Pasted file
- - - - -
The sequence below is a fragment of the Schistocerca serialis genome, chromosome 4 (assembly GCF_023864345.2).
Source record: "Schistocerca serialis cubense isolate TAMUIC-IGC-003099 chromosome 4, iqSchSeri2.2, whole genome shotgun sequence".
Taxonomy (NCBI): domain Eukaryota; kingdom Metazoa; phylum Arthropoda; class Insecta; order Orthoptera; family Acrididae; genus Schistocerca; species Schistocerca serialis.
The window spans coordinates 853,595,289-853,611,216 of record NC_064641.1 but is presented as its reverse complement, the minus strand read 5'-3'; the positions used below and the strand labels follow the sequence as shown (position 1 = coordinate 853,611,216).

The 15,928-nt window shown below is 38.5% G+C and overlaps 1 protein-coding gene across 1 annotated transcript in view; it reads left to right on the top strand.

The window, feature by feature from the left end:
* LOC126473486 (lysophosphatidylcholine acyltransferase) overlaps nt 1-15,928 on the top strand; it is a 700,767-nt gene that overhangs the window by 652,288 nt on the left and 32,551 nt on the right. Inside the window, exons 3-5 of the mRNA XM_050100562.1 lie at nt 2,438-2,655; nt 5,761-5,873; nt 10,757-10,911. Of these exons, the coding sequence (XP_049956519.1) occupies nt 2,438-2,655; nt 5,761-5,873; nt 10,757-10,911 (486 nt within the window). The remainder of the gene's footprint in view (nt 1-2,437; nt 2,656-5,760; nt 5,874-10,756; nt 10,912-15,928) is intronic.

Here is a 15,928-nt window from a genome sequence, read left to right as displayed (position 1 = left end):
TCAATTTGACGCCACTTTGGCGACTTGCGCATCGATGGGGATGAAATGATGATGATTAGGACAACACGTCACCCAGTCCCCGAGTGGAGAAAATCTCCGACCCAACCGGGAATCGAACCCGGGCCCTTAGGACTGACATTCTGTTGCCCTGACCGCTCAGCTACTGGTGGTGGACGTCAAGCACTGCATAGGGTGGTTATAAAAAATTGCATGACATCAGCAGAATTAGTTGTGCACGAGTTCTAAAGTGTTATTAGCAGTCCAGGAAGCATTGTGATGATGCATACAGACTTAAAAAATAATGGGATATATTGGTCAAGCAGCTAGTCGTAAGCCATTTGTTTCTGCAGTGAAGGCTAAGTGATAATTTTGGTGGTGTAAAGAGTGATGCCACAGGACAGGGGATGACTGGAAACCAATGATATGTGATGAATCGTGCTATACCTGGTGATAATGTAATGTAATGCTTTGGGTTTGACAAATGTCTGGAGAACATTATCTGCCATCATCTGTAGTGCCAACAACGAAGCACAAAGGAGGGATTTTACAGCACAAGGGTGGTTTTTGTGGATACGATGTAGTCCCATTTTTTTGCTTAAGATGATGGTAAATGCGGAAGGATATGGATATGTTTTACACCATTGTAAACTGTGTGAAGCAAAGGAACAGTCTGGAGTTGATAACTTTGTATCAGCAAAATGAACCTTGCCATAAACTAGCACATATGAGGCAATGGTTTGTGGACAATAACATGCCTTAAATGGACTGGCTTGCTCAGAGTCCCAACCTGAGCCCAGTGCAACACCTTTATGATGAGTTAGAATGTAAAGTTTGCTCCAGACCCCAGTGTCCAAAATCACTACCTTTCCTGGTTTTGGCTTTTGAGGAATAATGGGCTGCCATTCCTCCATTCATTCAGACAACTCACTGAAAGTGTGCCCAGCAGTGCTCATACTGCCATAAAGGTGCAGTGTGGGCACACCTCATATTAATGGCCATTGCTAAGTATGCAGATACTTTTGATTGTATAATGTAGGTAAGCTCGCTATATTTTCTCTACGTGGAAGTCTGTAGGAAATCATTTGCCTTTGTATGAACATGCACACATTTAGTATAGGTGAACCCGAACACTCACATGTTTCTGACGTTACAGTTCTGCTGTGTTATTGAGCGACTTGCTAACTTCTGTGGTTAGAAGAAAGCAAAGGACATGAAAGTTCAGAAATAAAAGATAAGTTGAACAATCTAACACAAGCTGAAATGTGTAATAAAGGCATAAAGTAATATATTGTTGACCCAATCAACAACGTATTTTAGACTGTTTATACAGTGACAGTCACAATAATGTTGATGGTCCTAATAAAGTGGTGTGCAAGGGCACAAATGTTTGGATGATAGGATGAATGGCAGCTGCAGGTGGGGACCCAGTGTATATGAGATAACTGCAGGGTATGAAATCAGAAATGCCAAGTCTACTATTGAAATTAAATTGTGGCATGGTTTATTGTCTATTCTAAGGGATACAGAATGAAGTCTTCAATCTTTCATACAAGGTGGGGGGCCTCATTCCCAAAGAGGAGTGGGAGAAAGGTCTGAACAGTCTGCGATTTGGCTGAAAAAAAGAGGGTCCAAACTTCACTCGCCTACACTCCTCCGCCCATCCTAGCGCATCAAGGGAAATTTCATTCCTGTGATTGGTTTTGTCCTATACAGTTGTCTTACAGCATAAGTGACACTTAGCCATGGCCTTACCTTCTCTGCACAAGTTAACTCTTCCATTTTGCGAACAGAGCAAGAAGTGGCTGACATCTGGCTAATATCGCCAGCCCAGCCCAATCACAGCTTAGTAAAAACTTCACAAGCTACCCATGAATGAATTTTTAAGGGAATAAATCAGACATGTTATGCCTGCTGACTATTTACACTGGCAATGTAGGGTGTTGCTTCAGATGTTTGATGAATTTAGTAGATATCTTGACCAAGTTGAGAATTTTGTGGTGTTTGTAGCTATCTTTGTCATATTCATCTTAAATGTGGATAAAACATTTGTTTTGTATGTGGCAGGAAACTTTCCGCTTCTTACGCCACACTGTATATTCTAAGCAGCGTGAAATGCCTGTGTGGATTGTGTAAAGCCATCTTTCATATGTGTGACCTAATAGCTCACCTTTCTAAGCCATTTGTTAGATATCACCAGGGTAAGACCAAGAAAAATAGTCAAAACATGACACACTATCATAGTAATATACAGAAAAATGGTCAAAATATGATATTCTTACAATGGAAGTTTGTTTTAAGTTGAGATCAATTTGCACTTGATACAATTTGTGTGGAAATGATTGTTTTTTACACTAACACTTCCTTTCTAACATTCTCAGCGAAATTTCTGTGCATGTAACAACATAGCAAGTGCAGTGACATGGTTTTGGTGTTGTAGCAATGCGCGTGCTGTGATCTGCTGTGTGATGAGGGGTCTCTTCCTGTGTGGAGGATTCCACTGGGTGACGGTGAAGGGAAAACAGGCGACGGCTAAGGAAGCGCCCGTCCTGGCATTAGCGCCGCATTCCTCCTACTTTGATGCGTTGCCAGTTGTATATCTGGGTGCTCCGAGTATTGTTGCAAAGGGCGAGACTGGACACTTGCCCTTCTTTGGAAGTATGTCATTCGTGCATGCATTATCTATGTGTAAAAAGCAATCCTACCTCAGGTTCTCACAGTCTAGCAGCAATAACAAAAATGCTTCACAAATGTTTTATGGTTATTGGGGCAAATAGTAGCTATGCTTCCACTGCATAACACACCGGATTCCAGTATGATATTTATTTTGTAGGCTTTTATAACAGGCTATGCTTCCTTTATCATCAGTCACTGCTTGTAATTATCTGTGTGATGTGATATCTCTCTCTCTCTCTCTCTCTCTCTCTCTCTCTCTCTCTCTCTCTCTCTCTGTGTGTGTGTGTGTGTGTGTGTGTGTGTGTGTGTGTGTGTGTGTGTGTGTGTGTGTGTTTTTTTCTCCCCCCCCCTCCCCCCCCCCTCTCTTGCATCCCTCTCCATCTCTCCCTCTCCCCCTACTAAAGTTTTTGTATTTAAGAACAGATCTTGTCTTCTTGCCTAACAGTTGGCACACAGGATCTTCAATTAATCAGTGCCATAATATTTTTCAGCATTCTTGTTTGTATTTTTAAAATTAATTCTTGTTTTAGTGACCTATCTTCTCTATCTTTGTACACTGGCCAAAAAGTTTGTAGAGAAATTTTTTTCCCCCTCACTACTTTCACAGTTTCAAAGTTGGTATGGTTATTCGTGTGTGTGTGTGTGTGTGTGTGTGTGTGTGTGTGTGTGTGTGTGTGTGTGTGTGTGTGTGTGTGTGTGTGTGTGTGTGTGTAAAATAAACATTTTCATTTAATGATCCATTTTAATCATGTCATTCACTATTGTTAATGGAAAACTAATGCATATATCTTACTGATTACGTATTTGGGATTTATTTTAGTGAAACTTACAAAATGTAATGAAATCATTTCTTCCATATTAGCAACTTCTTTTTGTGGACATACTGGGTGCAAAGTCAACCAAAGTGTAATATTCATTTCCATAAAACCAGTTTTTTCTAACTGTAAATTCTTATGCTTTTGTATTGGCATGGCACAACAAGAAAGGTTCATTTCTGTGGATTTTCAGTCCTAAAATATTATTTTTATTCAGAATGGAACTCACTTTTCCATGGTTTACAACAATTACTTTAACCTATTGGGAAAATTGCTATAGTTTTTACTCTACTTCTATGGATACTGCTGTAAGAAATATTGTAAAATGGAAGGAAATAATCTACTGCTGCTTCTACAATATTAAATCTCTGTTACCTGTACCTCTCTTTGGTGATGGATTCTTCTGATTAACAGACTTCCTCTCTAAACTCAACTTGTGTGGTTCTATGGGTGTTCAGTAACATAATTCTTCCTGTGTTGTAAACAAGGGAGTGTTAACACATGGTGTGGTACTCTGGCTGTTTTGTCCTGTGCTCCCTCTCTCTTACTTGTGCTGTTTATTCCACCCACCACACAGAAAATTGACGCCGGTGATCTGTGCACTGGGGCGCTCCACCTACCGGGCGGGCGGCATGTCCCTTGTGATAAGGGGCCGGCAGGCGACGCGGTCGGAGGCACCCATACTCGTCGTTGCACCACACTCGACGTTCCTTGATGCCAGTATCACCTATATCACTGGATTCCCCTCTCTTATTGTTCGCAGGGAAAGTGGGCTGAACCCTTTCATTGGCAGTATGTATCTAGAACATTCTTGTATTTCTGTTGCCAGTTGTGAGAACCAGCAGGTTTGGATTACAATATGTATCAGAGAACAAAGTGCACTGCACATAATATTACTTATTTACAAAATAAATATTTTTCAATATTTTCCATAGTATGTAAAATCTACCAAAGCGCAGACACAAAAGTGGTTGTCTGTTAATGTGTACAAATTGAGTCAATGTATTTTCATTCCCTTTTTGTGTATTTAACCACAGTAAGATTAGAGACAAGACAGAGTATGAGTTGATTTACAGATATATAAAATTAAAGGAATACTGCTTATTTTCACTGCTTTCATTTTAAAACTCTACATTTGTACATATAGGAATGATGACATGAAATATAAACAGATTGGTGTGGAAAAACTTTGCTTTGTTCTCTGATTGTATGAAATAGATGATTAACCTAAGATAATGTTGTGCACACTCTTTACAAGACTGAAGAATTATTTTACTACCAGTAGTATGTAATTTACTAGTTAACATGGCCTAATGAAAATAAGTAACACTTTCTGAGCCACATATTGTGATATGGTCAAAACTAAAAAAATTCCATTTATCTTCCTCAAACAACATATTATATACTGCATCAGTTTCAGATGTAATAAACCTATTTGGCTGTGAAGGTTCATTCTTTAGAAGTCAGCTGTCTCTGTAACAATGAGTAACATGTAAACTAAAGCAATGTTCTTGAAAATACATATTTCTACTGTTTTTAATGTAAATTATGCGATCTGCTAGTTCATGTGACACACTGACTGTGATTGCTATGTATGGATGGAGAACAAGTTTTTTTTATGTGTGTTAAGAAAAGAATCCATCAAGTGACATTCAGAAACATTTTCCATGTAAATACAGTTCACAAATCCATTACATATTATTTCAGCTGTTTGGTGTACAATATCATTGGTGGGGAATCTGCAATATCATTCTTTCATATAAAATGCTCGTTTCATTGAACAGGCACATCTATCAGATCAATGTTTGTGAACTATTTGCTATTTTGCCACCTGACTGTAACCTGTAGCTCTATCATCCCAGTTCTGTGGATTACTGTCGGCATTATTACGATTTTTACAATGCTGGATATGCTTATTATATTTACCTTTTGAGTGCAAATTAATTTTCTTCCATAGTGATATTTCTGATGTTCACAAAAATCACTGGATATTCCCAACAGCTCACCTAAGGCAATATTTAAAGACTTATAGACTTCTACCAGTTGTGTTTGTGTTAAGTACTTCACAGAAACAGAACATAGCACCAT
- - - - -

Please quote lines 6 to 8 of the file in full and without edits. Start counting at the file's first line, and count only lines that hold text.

The window, feature by feature from the left end:
* LOC126473486 (lysophosphatidylcholine acyltransferase) overlaps nt 1-15,928 on the top strand; it is a 700,767-nt gene that overhangs the window by 652,288 nt on the left and 32,551 nt on the right. Inside the window, exons 3-5 of the mRNA XM_050100562.1 lie at nt 2,438-2,655; nt 5,761-5,873; nt 10,757-10,911. Of these exons, the coding sequence (XP_049956519.1) occupies nt 2,438-2,655; nt 5,761-5,873; nt 10,757-10,911 (486 nt within the window). The remainder of the gene's footprint in view (nt 1-2,437; nt 2,656-5,760; nt 5,874-10,756; nt 10,912-15,928) is intronic.

Here is a 15,928-nt window from a genome sequence, read left to right as displayed (position 1 = left end):